What does let's encrypt's ssl cover?

The only information I collect on my sites is demographics - name, email, phone number - on an opt-in form. I don’t take any payment information. I don’t know what type of SSL certificate I need to protect myself and my subscribers. Does Let’s Encrypt cover this? Can you point me to where I can find it in the documentation (I can’t seem to find it!).
Thank you!

Any type of certificate will work! There are really only minor differences, none of those technical (in general). None will affect the security of the connection.

Currently, Let’s Encrypt offers what are called “Domain Validation” (DV) certificates. Some commercial CAs charge for other types such as Organization Validation (OV) and Extended Validation (EV). No matter what you pick, the information is encrypted the same way, so I’d advise picking the lowest-cost widely trusted certificate unless you have reason for something else.


This falls into some interesting territory. There are a number of different standards applied to the collection of personal information, governed by different standards, as well as some statutory requirements depending on the countries you do business in. For example, the EU has much stronger privacy laws than the US.

It doesn’t sound like you would fall under the typical umbrellas of data security such as HIPAA or PCI-DSS, but there are also civil liabilities to consider (e.g. what legal recourse your customers have in suing you if your negligence compromises their personal information.) If you are concerned about the legal ramifications of your decisions, you should consult a lawyer as opposed to an internet support forum.

Now, this being said, the “type” of certificate is largely immaterial. The encryption is determined by your server configuration, not the certificate. Different types of CA-signed certificates merely provide increasing assurance that a browser is communicating to an authorized endpoint. There are arguments both for and against increased assurance certificates such as EV or OV, but that comes down to a business decision in the end.


I agree with @motoko. In the past a lot of people were inspired to get certificates in order to accept credit cards and financial information. This is partly because the financial industry pressure people to do this and partly because many people felt that was what certificates were “for”.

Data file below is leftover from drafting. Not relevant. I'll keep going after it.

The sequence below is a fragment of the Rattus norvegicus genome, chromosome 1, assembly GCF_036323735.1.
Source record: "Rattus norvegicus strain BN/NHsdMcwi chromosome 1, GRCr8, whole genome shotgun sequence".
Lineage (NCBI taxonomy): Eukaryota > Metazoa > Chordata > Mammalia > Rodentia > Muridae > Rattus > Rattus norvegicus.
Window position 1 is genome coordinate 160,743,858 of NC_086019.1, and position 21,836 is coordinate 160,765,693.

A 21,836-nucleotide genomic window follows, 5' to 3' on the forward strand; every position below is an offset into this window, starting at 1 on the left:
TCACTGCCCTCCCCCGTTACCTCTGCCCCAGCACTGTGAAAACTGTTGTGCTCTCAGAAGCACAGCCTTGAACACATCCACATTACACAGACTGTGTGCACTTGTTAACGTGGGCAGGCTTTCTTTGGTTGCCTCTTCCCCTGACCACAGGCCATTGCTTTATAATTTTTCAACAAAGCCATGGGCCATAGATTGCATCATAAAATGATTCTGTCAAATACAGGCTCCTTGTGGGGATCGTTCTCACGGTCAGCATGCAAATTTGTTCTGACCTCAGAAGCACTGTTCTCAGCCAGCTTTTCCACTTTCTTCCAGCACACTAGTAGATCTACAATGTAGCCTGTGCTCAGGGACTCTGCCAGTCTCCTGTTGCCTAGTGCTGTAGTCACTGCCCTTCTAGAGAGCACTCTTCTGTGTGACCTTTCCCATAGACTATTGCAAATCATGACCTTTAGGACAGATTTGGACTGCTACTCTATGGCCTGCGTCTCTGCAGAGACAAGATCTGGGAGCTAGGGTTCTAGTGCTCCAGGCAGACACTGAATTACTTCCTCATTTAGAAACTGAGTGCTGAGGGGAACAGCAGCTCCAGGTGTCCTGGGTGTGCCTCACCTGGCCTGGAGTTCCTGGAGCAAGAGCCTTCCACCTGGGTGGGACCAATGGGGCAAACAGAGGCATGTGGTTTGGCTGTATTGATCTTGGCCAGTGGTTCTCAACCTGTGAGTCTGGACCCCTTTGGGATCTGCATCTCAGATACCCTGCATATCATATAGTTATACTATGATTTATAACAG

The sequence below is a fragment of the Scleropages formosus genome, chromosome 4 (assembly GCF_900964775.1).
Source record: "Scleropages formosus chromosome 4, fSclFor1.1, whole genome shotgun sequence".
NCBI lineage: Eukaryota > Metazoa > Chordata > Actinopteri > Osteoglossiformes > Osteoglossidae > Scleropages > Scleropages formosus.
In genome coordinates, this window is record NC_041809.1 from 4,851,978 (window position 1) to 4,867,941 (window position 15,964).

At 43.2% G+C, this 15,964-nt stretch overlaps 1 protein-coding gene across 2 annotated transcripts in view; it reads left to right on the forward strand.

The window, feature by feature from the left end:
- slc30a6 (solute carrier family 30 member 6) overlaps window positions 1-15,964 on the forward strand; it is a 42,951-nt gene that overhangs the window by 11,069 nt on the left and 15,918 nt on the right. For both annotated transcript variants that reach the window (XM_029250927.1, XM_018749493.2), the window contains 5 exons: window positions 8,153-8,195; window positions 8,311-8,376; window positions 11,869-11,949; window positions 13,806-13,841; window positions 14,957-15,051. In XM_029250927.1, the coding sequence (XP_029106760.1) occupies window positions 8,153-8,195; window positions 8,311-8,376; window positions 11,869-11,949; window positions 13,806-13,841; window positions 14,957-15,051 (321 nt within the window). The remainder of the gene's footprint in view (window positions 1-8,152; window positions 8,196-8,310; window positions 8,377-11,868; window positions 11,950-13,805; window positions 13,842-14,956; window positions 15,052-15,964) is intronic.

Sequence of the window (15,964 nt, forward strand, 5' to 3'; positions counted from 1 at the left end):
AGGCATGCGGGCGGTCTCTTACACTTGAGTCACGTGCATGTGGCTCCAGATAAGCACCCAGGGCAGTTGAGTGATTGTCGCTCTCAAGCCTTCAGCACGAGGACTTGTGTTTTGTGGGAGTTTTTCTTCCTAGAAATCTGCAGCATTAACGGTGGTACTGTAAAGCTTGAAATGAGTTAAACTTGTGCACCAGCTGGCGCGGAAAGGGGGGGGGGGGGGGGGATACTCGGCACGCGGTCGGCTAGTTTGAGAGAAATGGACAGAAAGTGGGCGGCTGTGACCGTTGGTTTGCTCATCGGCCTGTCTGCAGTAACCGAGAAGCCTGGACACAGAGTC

Nowadays we’re seeing that secure encrypted connections to web sites help protect any kind of information, and there’s plenty of information that’s sensitive or private other than just financial data. So even if industry rules don’t require people to use secure connections, we have a new near-consensus that they’re important anyway.

The different kinds of certificates differ in whether they allow a user to check the legal identity of the site operator, but (maybe unfortunately?) most users don’t actually know how to do this, so they might not get that much benefit from it. The underlying encryption and security technology is otherwise exactly the same so one kind of certificate does not provide stronger encryption or privacy than another, as @motoko explained.

When industry organizations have a specific requirement for a site to have a secure connection, most of them seem to agree that Let’s Encrypt certificates are OK for that purpose.

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This exactly. The company I work for is in the Telemedicine industry. For clients that run custom domains on our product, we use Let’s Encrypt for the certificates. It’s good enough for protecting PHI and PII in transit and we have not had any company have an issue with it.

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